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Book No. 47

To first story in the book press: 2199

To last story in the book press: 2239

Australian Legendary Tales

Parker K. Langloh

Australian Legendary Tales, K. Langloh Parker, 1897


Legendary Tales















[All Rights Reserved]


At the Ballantyne Press





This is still one of the best available collections of Australian Aboriginal folklore. It was written for a popular audience, but the stories are retold with integrity, and not filtered, as was the case with similar books from this period. That said, the style of this book reflects Victorian sentimentality and, an occasional tinge of racism that may not sit well with some modern readers.

K. Langloh Parker (the K. stands for 'Katie') [1856-1940] lived in the Australian outback most of her life, close to the Eulayhi people. The texts, with their sentient animals and mythic transformations, have a sonambulistic and chaotic narrative that mark them as authentic dreamtime lore. The mere fact that she cared to write down these stories places her far ahead of her contemporaries, who barely regarded native Australians as human.

This was the first book Parker wrote. She write four books, three of native folklore and one an ethnography of the Eulayhi tribe. This was also one of the first texts added to sacred-texts after it was launched to add coverage of traditional cultures. This was also the first text donated by sacred-texts to Project Gutenberg.

Parker has some odd connections with modern popular culture. She was rescued from drowning by an aborigine at an early age. This incident was portrayed in the film 'Picnic at Hanging Rock', directed by Peter Weir. The song They Call the Wind Mariah was based on a story from this book. (And the pop singer Mariah Cary was reputedly named after this song).--J.B. Hare


A NEIGHBOR of mine exclaimed, when I mentioned that I proposed making a small collection of the folk-lore legends of the tribe of blacks I knew so well living on this station, "But have the blacks any legends?"--thus showing that people may live in a country and yet know little of the aboriginal inhabitants; and though there are probably many who do know these particular legends, yet I think that this is the first attempt that has been made to collect the tales of any particular tribe, and publish them alone. At all events, I know that no attempt has been made previously, as far as the folklore of the Noongahburrahs is concerned. Therefore, on the authority of Professor Max Müller, that folk-lore of any country is worth collecting, I am emboldened to offer my small attempt, at a collection, to the public. There are probably many who, knowing these legends, would not think them worth recording; but, on the other hand, I hope there are many who think, as I do, that we should try, while there is yet time, to gather all the information possible of a race fast dying out, and the origin of which is so obscure. I cannot affect to think that these little legends will do much to remove that obscurity, but undoubtedly a scientific and patient study of the folk-lore throughout Australia would greatly assist thereto. I, alas! am but an amateur, moved to my work by interest in the subject, and in the blacks, of whom I have had some experience.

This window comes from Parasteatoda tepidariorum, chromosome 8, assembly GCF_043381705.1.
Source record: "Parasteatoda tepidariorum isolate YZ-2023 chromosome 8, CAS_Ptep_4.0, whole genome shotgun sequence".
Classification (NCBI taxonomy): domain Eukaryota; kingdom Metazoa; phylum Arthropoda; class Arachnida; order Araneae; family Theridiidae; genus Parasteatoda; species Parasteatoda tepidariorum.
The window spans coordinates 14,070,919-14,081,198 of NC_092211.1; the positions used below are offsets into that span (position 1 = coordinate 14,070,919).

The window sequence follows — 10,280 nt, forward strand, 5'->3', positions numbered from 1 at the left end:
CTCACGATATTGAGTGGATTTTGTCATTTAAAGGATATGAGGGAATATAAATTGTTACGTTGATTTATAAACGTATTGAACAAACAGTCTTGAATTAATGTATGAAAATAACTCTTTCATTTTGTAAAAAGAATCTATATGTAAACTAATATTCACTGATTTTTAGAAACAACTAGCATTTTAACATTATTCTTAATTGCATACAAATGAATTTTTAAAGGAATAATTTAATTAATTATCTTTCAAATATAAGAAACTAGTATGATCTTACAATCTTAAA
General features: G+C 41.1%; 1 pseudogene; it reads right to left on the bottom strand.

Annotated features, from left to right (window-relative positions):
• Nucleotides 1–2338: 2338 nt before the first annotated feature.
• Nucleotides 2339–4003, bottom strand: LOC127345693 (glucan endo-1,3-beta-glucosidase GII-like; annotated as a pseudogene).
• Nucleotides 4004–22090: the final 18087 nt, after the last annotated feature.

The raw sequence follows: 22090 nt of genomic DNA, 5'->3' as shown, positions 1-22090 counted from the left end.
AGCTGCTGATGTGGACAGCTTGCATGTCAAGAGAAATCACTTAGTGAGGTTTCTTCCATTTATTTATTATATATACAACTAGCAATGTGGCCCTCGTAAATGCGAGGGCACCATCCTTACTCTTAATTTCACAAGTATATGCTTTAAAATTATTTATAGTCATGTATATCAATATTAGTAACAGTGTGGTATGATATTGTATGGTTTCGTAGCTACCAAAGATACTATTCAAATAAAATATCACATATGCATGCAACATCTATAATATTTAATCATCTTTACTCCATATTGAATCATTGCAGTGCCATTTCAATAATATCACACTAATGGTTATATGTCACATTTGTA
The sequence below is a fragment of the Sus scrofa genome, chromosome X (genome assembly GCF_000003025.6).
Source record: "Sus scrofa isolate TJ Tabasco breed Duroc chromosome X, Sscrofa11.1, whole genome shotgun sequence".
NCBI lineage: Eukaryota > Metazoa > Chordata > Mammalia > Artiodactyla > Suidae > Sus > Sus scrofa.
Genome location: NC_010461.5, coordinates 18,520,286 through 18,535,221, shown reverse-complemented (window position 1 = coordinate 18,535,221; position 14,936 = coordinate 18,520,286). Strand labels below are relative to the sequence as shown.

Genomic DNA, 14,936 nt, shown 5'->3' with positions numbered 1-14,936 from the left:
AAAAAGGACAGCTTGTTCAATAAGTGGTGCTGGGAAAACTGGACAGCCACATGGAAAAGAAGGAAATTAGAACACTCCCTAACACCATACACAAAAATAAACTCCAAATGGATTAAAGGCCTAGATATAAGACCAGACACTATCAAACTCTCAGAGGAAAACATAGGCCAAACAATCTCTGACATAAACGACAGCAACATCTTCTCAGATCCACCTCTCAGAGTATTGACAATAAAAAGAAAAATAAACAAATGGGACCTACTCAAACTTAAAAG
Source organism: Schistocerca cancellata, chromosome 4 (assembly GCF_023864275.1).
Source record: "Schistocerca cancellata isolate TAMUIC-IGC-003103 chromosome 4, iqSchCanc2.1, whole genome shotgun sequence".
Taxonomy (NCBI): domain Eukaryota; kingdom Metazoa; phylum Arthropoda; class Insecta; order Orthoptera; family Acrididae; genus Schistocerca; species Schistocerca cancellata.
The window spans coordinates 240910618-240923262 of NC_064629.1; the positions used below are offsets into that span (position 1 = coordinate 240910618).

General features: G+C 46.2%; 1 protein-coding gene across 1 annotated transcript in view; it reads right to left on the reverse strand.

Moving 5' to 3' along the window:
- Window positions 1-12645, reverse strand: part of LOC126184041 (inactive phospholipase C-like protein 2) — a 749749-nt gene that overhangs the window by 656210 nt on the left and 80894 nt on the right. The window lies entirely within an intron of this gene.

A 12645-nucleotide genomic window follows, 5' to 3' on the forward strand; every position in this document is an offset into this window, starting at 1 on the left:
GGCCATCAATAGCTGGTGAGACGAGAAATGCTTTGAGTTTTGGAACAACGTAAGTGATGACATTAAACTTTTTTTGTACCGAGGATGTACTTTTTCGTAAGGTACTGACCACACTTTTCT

The time is coming when it will be impossible to make even such a collection as this, for the old blacks are quickly dying out, and the young ones will probably think it beneath the dignity of their so-called civilisation even to remember such old-women's stories. Those who have themselves attempted the study of an unknown folk-lore will be able to appreciate the difficulties a student has to surmount before he can even induce those to talk who have the knowledge he desires. In this, as in so much else, those who are ready to be garrulous know little.

I have confined this little book to the legends of the Narran tribe, known among themselves as Noongahburrahs. It is astonishing to find, within comparatively short distances, a diversity of language and custom. You may even find the same word in different tribes bearing a totally different meaning. Many words, too, have been introduced which the blacks think are English, and the English think are native. Such, for example, as piccaninny, and, as far as these outside blacks are concerned, boomerang is regarded as English, their local word being burren; yet nine out of ten people whom you meet think both are local native words.

Though I have written my little book in the interests of folk-lore, I hope it will gain the attention of, and have some interest for, children-of Australian children, because they will find stories of old friends among the Bush birds; and of English children, because I hope that they will be glad to make new friends, and so establish a free trade between the Australian and English nurseries--wingless, and laughing birds, in exchange for fairy godmothers, and princes in disguise.

I must also acknowledge my great indebtedness to the blacks, who, when once they understood what I wanted to know, were most ready to repeat to me the legends repeating with the utmost patience, time after time, not only the legends, but the names, that I might manage to spell them so as to be understood when repeated. In particular I should like to mention my indebtedness to Peter Hippi, king of the Noongahburrahs; and to Hippitha, Mätah, Barahgurrie, and Beemunny.

I have dedicated my booklet to Peter Hippi, in grateful recognition of his long and faithful service to myself and my husband, which has extended, with few intervals, over a period of twenty years. He, too, is probably the last king of the Noongabburrahs, who are fast dying out-, and soon their weapons, bartered by them for tobacco or whisky, alone will prove that they ever existed. It seemed to me a pity that some attempt should not be made to collect the folk-lore of the quickly disappearing tribe-a folk-lore embodying, probably, the thoughts, fancies, and beliefs of the genuine aboriginal race, and which, as such, deserves to be, indeed, as Max Müller says, "might be and ought to be, collected in every part of the world."